Heaps can also become corrupted, usually when a program puts more data into a block than it was intended to hold. When this happens, it usually overwrites the header of the next block, and the Mac's Memory Manager loses track of that next block. The consequences can range from unnoticeable to disastrous, depending on the nature of that next block of memory.

If you'd like a program that graphically displays areas of an application's heap (and can peer into heap blocks), check out Joshua Golub's ZoneRanger, a 517K download from Metrowerks's Web site. It's a little unstable under recent versions of the Mac OS, but it's useful and educational.

< zoneranger.html>

MacsBug can tell you heaps about your heaps.

Logging Problems -- Because MacsBug is so good at uncovering information about your current application and the state of your Macintosh, it's useful for folks who are testing or evaluating software, as well as for software programmers. The only difficulty is determining what information is relevant when you're reporting a bug.

Fortunately, the folks who make MacsBug have made this easy for you. The StdLog command, as the name implies, creates a text file with a standardized log of information developers commonly need when they're investigating a bug. These logs are pretty big (usually about 20K), and contain the results of several MacsBug commands, including many discussed here. When you use the StdLog command, the log appears as a text file named StdLog on the desktop. If you use the StdLog command again, the information will be appended to any existing file named StdLog, rather than overwriting it.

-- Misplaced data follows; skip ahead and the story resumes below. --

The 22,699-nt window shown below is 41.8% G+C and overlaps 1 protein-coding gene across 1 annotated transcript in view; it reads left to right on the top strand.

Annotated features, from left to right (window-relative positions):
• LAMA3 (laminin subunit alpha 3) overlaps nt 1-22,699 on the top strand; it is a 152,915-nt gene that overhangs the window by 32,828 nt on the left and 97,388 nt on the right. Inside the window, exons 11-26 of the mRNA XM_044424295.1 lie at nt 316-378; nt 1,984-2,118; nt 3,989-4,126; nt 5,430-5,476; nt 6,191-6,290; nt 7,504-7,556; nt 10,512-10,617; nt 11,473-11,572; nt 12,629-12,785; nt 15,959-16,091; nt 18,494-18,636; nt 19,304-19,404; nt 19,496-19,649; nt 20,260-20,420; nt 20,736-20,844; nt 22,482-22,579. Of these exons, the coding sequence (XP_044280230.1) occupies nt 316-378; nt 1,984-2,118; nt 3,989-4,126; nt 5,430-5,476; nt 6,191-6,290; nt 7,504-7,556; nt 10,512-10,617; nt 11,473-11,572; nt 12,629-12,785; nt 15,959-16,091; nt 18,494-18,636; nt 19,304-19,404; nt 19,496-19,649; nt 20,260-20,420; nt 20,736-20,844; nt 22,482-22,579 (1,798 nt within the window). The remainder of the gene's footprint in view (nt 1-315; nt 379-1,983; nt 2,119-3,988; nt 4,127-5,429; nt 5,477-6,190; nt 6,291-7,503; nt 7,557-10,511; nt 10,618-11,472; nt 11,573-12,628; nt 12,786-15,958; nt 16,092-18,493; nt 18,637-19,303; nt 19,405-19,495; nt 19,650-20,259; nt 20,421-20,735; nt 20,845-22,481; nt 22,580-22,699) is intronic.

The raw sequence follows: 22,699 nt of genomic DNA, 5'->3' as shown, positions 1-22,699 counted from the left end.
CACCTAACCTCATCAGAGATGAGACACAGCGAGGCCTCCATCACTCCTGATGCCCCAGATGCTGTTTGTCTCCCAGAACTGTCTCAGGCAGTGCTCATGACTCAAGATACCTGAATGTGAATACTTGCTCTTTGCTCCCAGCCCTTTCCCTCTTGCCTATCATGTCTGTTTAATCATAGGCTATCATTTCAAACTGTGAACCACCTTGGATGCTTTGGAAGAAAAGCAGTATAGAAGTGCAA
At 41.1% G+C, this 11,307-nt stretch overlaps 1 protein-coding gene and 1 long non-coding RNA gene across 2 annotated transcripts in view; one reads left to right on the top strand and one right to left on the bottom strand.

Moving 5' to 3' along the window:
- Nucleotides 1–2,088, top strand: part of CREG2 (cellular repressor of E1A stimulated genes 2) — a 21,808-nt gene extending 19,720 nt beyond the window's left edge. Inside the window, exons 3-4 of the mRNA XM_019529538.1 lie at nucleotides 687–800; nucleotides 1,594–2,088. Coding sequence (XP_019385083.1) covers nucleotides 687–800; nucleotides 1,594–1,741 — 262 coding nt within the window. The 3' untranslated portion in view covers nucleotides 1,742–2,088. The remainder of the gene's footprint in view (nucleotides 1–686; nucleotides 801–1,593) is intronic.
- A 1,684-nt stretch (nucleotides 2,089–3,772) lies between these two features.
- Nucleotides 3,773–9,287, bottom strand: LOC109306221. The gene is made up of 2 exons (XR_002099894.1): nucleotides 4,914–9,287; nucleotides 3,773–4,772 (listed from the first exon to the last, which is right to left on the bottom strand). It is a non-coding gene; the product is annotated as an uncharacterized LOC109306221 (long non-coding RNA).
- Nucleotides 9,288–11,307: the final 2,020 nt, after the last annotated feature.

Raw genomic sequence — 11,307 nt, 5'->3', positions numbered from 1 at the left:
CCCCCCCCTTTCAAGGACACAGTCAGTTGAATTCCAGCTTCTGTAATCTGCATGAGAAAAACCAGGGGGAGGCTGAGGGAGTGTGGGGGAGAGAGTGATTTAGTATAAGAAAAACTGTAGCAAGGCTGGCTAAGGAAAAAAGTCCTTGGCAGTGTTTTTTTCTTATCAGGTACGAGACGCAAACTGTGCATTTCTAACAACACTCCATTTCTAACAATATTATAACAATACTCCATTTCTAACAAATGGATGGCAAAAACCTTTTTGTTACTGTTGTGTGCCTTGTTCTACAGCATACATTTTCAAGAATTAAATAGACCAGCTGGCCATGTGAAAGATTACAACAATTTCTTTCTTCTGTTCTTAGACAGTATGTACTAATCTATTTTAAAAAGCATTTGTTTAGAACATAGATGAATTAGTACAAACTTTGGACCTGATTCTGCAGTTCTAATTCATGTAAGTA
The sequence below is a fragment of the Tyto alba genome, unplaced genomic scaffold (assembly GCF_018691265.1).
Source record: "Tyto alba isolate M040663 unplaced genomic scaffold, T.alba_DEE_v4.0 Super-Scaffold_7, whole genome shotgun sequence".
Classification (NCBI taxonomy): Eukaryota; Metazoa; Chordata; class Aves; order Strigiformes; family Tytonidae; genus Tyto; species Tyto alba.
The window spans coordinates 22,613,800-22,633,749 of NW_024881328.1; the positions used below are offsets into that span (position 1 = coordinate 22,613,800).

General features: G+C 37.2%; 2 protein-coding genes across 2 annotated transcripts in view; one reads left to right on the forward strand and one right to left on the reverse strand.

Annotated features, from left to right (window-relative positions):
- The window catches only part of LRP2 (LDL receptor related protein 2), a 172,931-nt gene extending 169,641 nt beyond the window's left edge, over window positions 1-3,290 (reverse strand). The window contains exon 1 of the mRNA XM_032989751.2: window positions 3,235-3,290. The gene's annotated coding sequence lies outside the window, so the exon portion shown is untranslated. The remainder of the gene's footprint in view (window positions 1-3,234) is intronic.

Unless you're already in contact with the program's developer, I don't recommend sending a standard log via email as a bug report. Instead, describe the bug succinctly, and indicate you've made a MacsBug log of the problem, which you can send they like. Hang on to the file. Some developers will disagree with me, but, having handled my share of bug reports received via email, large reports with attachments are more awkward than concise notes. Frankly, if a program is in public testing, there should be few new bugs turning up. It's not particularly useful for a developer to receive dozens of log files about a problem that's already known and possibly already fixed.

Another Break Point -- In the next part of this article, we'll take a quick look at using MacsBug to restart machines automatically in the event of a crash. If you'd like more information about MacsBug, check out Apple's MacsBug Reference and Debugging Guide, available in Acrobat PDF format. Although it hasn't been updated since MacsBug 6.2 in 1991, this guide still offers detailed information on the inner workings of Macintosh memory management, plus traps, disassembly, and much more.

< MacsBug/Documentation/MacsBugRef_6.2.pdf>

In addition, the weekly journal MWJ published a lengthy two-part article earlier this year called MacsBug for Non-Programmers, which discusses several MacsBug features not covered here, including analyzing heaps and both displaying and searching memory. Both parts are reprinted on Ted Landau's MacFixIt site. If you can't get enough insightful Macintosh news, sign up for a free, no-obligation, three-week trial subscription to MWJ in time for their Mac OS 8.5 coverage, or download some free sample issues.